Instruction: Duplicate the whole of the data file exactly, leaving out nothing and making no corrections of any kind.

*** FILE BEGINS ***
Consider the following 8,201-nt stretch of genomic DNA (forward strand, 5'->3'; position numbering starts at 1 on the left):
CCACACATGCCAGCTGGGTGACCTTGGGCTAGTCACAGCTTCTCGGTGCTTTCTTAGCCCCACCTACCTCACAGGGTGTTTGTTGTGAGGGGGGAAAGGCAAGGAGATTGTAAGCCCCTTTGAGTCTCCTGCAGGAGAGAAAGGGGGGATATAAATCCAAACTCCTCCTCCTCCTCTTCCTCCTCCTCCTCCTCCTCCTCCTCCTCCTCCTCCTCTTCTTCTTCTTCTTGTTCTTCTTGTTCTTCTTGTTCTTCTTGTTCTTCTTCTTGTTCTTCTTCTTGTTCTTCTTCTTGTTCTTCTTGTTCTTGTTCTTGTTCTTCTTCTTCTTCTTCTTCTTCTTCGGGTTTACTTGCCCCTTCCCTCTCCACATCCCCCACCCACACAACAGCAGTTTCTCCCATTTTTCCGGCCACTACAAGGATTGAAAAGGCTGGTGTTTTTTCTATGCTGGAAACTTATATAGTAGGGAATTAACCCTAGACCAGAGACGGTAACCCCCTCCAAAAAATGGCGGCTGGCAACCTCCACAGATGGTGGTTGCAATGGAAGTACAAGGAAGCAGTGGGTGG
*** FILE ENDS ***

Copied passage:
Consider the following 8,201-nt stretch of genomic DNA (forward strand, 5'->3'; position numbering starts at 1 on the left):
CCACACATGCCAGCTGGGTGACCTTGGGCTAGTCACAGCTTCTCGGTGCTTTCTTAGCCCCACCTACCTCACAGGGTGTTTGTTGTGAGGGGGGAAAGGCAAGGAGATTGTAAGCCCCTTTGAGTCTCCTGCAGGAGAGAAAGGGGGGATATAAATCCAAACTCCTCCTCCTCCTCTTCCTCCTCCTCCTCCTCCTCCTCCTCCTCCTCCTCCTCTTCTTCTTCTTCTTGTTCTTCTTGTTCTTCTTGTTCTTCTTGTTCTTCTTCTTGTTCTTCTTCTTGTTCTTCTTCTTGTTCTTCTTGTTCTTGTTCTTGTTCTTCTTCTTCTTCTTCTTCTTCTTCGGGTTTACTTGCCCCTTCCCTCTCCACATCCCCCACCCACACAACAGCAGTTTCTCCCATTTTTCCGGCCACTACAAGGATTGAAAAGGCTGGTGTTTTTTCTATGCTGGAAACTTATATAGTAGGGAATTAACCCTAGACCAGAGACGGTAACCCCCTCCAAAAAATGGCGGCTGGCAACCTCCACAGATGGTGGTTGCAATGGAAGTACAAGGAAGCAGTGGGTGG